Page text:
Lego has changed a lot since it was first invented. Alongside the original hands-on, no frills bricks we now have digital play and robotic models that connect to a computer using clever software; such as the fantastic WeDo Construction Set.
WeDo sets contain more than 150 bits and pieces, including a motor, motion and tilt sensors, and the LEGO USB Hub. They enable children to build and then animate their models using intuitive drag and drop technology, making it an ideal resource for teaching control at KS2.
The easy to install WeDo Software and Activity Pack - which features a digital Getting Started Guide with excellent building tips and programming examples - has to be bought separately. The activities are divided into four themes: Amazing Mechanisms, Wild Animals, Play Soccer and Adventure Stories and provide up to 24 hours of step-by-step instruction and project-based learning. There are also teacher notes, a glossary and building instructions included.
What I like most in the Activity Pack are the mini-movies, featuring Mia and Max. These films set up and describe the problem to solve (there are 12 in total) in less than a minute using two humorous Lego characters. My favourites include Goalkeeper, Airplane Rescue, Giant Escape, Dancing Birds and Drumming Monkey. Children will want to watch them over and over again. Make no mistake, the robots are challenging to make and they will test children’s thinking, patience and stamina but the learning curves and pain barriers are more than worth it. Children will enjoy rising to further challenges given the success of building one robot, especially when they can see what they can do to it.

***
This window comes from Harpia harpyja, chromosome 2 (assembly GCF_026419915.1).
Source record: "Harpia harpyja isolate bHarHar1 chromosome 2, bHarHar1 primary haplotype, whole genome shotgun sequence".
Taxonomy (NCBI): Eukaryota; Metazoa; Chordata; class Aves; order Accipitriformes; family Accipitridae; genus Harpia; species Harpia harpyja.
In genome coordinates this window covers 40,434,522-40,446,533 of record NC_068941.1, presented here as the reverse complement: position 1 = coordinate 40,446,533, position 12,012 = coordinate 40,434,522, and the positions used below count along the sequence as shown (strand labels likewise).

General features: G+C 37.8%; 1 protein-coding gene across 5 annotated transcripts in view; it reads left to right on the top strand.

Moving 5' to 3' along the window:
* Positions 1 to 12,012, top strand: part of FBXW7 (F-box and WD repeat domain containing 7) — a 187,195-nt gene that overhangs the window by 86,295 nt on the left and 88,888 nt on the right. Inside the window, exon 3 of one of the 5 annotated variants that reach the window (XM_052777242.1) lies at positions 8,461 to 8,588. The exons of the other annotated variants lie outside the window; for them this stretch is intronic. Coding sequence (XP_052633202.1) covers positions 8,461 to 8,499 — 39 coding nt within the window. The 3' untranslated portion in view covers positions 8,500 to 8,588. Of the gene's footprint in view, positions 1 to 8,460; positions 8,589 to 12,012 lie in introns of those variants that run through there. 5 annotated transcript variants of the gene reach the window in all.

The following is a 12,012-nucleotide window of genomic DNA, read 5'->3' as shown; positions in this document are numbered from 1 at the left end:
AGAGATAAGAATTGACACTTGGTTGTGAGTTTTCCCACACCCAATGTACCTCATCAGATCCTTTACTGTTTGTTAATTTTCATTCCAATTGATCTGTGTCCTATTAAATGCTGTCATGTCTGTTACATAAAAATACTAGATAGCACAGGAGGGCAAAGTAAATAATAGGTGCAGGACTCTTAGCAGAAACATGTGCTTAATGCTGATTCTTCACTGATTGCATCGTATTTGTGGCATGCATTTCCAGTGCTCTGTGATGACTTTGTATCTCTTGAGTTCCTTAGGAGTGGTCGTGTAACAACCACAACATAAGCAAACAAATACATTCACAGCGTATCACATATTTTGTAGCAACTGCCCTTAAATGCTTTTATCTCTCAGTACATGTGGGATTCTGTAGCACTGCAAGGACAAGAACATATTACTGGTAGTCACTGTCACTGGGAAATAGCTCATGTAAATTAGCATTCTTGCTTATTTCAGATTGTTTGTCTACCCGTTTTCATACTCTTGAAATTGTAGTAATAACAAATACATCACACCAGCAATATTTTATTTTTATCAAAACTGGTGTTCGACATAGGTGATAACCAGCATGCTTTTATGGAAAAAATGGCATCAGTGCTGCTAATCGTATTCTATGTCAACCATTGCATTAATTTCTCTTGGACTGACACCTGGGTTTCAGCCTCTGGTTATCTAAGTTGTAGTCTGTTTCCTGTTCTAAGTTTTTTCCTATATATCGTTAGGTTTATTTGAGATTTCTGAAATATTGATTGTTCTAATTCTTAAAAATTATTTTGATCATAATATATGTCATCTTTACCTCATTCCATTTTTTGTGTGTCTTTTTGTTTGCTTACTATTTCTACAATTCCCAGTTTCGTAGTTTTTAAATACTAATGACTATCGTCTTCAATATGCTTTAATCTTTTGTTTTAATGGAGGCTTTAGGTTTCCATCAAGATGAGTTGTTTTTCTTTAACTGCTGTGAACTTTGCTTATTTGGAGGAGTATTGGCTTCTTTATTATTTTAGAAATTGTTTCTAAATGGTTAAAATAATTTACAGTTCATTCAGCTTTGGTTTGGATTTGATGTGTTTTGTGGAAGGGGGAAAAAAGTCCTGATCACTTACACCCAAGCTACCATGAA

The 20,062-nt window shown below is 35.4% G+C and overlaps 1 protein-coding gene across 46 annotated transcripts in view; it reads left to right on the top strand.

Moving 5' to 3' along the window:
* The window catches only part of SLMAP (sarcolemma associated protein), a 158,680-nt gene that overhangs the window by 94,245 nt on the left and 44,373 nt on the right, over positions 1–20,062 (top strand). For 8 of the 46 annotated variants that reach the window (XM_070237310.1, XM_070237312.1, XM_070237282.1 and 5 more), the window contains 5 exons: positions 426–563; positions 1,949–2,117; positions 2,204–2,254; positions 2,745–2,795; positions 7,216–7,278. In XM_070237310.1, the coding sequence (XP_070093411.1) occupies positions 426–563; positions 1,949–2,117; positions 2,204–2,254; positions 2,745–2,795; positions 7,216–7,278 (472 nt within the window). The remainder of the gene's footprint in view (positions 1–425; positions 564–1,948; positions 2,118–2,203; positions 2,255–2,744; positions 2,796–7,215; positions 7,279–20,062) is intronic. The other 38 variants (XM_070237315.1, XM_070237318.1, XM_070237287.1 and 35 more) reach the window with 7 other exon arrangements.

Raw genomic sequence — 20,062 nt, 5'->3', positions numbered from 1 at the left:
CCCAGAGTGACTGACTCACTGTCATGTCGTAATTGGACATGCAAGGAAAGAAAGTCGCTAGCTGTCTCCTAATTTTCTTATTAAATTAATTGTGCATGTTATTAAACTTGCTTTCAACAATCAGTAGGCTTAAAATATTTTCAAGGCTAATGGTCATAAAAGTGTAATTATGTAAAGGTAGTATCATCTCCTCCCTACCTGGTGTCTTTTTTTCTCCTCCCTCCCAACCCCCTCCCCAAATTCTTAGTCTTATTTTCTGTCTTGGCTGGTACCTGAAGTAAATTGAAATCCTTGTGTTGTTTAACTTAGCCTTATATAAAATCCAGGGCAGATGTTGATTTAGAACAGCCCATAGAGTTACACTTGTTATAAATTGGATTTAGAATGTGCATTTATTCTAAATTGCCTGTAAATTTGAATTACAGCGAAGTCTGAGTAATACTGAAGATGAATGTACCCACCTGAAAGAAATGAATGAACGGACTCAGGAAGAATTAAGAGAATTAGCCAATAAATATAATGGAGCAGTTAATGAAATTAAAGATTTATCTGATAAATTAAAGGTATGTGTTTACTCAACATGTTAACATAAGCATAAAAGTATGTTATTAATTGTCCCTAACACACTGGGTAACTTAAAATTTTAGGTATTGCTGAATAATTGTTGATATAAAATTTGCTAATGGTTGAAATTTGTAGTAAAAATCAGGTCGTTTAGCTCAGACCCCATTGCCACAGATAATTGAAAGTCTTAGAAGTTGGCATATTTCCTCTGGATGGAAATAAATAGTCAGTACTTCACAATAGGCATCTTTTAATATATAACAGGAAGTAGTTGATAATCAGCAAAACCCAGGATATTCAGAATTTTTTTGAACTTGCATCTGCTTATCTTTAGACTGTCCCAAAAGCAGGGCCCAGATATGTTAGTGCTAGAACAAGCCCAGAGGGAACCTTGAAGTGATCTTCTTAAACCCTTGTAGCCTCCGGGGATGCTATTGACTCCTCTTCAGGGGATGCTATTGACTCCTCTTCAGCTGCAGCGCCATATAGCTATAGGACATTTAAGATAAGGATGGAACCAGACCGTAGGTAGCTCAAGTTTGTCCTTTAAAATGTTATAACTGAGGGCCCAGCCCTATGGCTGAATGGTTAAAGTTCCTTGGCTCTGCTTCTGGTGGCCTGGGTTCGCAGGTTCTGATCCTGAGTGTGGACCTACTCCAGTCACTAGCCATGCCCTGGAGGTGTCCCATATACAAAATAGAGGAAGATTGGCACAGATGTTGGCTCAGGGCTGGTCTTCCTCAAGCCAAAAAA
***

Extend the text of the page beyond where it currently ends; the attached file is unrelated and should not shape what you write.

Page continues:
Once children have made their robot, they can connect it up to a computer via the included USB hub, and the shrewd software allows them to program their creation, controlling its behaviour, sounds and responses. The sense of achievement strikes twice. All the programming is basic drag-anddrop and very easy to use.
You can’t go wrong with Lego, the world’s most famous construction toy. But how accessible is it for whole-class purposes? An important consideration will be cost: a WeDo Construction Set will cost you £79.99 and the Software and Activity Pack another £54.99, both excluding VAT. You’ll also need to factor in the need to buy more than one set for classroom use.
Despite the cost, there isn’t much with which to pick fault. The WeDo set is brilliant because it teaches children so much: they learn about working with simple machines, gears, levers, pulleys, transmission of motion, programming, using software media, designing and creating a working model, measuring time and distance, adding, subtracting, multiplying, dividing, estimating, randomness and using variables.
That’s impressive, but more than all these things put together though is the play aspect of Lego. Play is at the heart of emotional wellbeing and Lego is quite simply good for your mental health.
Lego is fun, challenging, rewarding and engaging with universal appeal. Connect, construct, contemplate and continue – the WeDo Construction Set has it all. I get the feeling that if I were on a desert island and I could only bring one object with me, then a set of Lego would be a hot contender.
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